By agree­ing to pay bil­lions to the EU, Bri­tain has lost its chance to bar­gain for a good trade deal

The Daily Telegraph - - Letters to the editor - Terry Smith Hugh Ell­wood Tim Fowler Garth Hodg­son Gra­ham Laven­der Mark Bur­ton Shaun Whyte Nick Farmer

SIR – We have been sold down the river by a bunch of spine­less politi­cians who have ca­pit­u­lated to the de­mands of a fal­ter­ing EU.

We were in a strong po­si­tion and should have called the EU ne­go­tia­tors’ bluff. We now have no chance of ne­go­ti­at­ing a rea­son­able set­tle­ment and the ma­jor­ity of us who voted to leave will only be able to lick our wounds. Harry Stevens

Up­per Bent­ley, Worces­ter­shire

SIR – Brexit “ne­go­ti­a­tions”? What a farce! It is like go­ing into a restau­rant and be­ing told that they won’t show you the menu un­less you pay £75 per per­son.

Auchter­arder, Perthshire

SIR – If, heaven for­bid, Theresa May’s Gov­ern­ment has in­deed agreed to a bill of £50 bil­lion for leav­ing the EU, then she has al­ready lost the next gen­eral elec­tion for the Con­ser­va­tives.

Any­one with any spare cap­i­tal would be well ad­vised to move it over­seas very quickly to avoid the cap­i­tal con­trols that the in­com­ing Cor­byn regime will im­pose within the first 24 hours of its rule.

Lon­don NW11

SIR – The big­ger the Brexit bill, the more at­trac­tive the “No deal” op­tion be­comes.

Lytham St Annes, Lan­cashire

SIR – Like the EU, many or­gan­i­sa­tions op­er­ate a sub­scrip­tion model to raise their in­come. Of­ten such or­gan­i­sa­tions need to make in­vest­ments over time win­dows greater than the sub­scrip­tion pe­riod.

This re­quires fi­nan­cial plan­ning that takes ac­count of fore­see­able fi­nan­cial risks, par­tic­u­larly a fu­ture loss of in­come.

The in-out EU ref­er­en­dum was first promised in Jan­uary 2013 and be­came a Con­ser­va­tive man­i­festo com­mit­ment in the 2015 gen­eral elec­tion.

When the Con­ser­va­tive Party won that elec­tion in May 2015, there was a sig­nif­i­cantly in­creased risk that Bri­tain would leave the EU. This risk be­came a near cer­tainty af­ter the ref­er­en­dum re­sult in June 2016. Bri­tain will leave the EU in March 2019.

Thus the EU will have had over six years to plan its ex­pen­di­ture to take ac­count of the risk to its in­come. For nearly four of those six years the risk has been sig­nif­i­cant.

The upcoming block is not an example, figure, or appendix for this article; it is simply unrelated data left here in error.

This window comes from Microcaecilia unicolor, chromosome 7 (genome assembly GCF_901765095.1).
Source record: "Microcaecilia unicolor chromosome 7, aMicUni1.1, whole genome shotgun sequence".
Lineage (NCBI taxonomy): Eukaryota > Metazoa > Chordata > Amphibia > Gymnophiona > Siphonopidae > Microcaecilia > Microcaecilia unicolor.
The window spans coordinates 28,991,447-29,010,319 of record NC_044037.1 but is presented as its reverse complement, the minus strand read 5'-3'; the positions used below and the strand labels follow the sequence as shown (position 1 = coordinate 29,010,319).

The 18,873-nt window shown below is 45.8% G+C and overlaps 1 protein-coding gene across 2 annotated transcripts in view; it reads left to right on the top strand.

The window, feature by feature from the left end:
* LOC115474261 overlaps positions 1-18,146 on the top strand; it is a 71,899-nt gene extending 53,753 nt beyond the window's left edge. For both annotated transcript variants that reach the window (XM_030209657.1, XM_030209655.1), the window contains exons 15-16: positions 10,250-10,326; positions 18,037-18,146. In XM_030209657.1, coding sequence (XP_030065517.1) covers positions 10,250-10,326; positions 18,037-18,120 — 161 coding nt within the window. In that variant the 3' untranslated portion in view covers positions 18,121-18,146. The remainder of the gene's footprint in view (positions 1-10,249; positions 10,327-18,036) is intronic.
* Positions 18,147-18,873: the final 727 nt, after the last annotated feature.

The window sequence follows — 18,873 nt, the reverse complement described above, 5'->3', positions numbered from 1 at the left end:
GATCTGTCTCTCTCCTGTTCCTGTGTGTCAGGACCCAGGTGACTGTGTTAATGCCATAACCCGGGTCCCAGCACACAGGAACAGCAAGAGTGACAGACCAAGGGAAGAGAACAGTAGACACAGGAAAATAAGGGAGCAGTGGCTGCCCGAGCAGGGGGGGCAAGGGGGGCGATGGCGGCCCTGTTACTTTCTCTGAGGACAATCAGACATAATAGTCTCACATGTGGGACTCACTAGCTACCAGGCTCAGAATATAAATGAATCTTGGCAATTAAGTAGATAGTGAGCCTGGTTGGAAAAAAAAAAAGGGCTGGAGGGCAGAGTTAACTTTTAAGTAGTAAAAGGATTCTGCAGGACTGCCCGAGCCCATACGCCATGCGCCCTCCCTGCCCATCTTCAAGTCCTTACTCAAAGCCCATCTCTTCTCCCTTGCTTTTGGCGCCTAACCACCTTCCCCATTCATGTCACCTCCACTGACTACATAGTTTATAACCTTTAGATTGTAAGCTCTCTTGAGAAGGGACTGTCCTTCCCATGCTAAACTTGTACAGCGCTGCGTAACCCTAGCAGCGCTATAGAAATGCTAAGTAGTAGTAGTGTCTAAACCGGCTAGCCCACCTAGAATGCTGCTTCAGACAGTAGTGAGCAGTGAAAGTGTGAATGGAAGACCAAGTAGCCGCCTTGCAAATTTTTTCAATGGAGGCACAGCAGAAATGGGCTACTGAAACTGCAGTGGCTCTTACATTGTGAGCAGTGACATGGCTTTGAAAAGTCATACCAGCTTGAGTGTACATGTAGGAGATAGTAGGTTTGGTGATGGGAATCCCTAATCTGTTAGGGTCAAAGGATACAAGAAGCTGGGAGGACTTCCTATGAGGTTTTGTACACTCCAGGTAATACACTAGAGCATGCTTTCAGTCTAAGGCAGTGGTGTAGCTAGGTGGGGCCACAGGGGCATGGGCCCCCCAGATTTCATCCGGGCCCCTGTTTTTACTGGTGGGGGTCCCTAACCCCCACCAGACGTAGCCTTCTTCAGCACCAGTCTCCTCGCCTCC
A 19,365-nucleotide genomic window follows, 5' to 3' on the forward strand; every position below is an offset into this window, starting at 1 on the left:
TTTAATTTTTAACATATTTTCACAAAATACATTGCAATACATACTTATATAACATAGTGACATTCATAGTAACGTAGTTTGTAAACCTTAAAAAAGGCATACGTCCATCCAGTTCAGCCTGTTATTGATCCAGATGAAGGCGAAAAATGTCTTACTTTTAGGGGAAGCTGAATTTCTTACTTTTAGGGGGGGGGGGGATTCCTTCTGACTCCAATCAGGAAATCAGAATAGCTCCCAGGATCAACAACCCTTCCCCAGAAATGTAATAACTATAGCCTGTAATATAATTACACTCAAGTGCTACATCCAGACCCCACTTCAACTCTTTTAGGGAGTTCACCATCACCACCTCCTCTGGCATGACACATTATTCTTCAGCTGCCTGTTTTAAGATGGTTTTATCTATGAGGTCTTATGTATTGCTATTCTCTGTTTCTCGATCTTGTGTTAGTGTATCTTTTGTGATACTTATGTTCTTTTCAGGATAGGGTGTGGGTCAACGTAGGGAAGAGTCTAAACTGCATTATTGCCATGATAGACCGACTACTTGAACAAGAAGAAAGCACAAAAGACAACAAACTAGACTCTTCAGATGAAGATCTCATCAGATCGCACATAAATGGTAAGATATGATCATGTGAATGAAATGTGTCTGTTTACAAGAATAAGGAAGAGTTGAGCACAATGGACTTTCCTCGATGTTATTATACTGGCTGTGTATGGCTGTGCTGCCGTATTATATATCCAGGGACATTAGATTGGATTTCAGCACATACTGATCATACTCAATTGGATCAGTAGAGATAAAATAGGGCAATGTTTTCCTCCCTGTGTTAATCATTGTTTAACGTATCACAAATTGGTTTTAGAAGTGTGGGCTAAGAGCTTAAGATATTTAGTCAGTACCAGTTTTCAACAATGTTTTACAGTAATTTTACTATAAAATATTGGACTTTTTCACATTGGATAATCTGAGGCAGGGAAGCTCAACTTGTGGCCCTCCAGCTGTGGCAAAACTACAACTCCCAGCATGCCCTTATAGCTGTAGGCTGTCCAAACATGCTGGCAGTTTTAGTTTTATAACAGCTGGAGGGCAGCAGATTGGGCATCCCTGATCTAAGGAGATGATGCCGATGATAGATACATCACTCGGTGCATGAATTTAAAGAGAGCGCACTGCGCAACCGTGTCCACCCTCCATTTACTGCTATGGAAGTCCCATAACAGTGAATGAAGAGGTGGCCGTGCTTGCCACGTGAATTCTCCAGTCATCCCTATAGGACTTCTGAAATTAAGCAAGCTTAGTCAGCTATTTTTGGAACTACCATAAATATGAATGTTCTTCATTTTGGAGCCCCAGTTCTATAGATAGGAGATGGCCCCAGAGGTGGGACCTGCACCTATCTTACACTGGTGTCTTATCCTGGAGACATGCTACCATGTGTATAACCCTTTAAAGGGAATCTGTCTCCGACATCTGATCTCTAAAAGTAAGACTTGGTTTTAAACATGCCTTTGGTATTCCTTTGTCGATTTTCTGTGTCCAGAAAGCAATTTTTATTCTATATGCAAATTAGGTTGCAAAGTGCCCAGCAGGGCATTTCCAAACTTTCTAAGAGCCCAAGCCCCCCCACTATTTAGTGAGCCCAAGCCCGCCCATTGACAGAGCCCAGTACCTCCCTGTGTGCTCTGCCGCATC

The mag­ni­tude of the so-called di­vorce bill de­manded by the EU shows that ei­ther the EU has not taken proper ac­count of th­ese fore­see­able fi­nan­cial risks to its in­come, or that it wishes to pun­ish the Bri­tish tax­payer for vot­ing to leave the EU.

Our re­sponse to both pos­si­bil­i­ties should be to refuse this un­jus­ti­fied bill.

Had­den­ham, Cam­bridgeshire

SIR – The Gov­ern­ment has ca­pit­u­lated to un­rea­son­able, in­deed out­ra­geous, EU de­mands. The re­spon­si­bil­ity for this lies not only with the Gov­ern­ment and the EU. It also rests with the metropoli­tan es­tab­lish­ment (MPS, peers, se­nior civil ser­vants, se­nior mem­bers of the ju­di­ciary, some within the me­dia and univer­si­ties) and big busi­ness in­ter­ests, who all be­lieve that Brexit is a disas­ter to be avoided at what­ever cost, and have placed re­peated pres­sure on the Gov­ern­ment to cave in to Michel Barnier and Co.

Is the Gov­ern­ment now set to give the ECJ con­tin­ued ju­ris­dic­tion in the UK, and is it about to ac­cept the EU de­mand that North­ern Ire­land re­main part of the EU sin­gle mar­ket and cus­toms union? What is the “tran­si­tion pe­riod” a tran­si­tion to?

West Rain­ton, Co Durham

SIR – Is Brexit head­ing to­wards a bad deal that will be worse than no deal?

Water­looville, Hamp­shire

SIR – Ev­i­dently the Re­main­ers have won the day and we are to pay the ran­som de­manded by the EU. Pre­sum­ably it is only a mat­ter of time be­fore we ac­cede to the rest of their de­mands.

What a spine­less and self-serv­ing bunch our lead­ers have be­come!

Tel­lig, Rhein­land-pfalz, Ger­many

SIR – It ap­pears we will be pay­ing a Brexit bill roughly the same as cur­rent es­ti­mates for HS2.

I won­der which project fu­ture gen­er­a­tions will con­sider ben­e­fited this coun­try more.

Tadley, Hamp­shire

SIR – A sum of £40-50 bil­lion is too much. How­ever, the £45 bil­lion of the Royal Bank of Scot­land’s bailout, and the hundreds of bil­lions that the tax payer tipped into the bank­ing sys­tem should help put it into per­spec­tive.

Al­n­mouth, Northum­ber­land

SIR – In view of the par­lous state of EU fi­nances in the ab­sence of Bri­tain, once we fi­nally leave, surely we should con­sider the di­vorce bill over­seas aid to be paid by the Depart­ment for In­ter­na­tional De­vel­op­ment.


King’s ran­som: gold coins from Henry VI’S Trea­sury hid­den in 1464 and dug up in 1966

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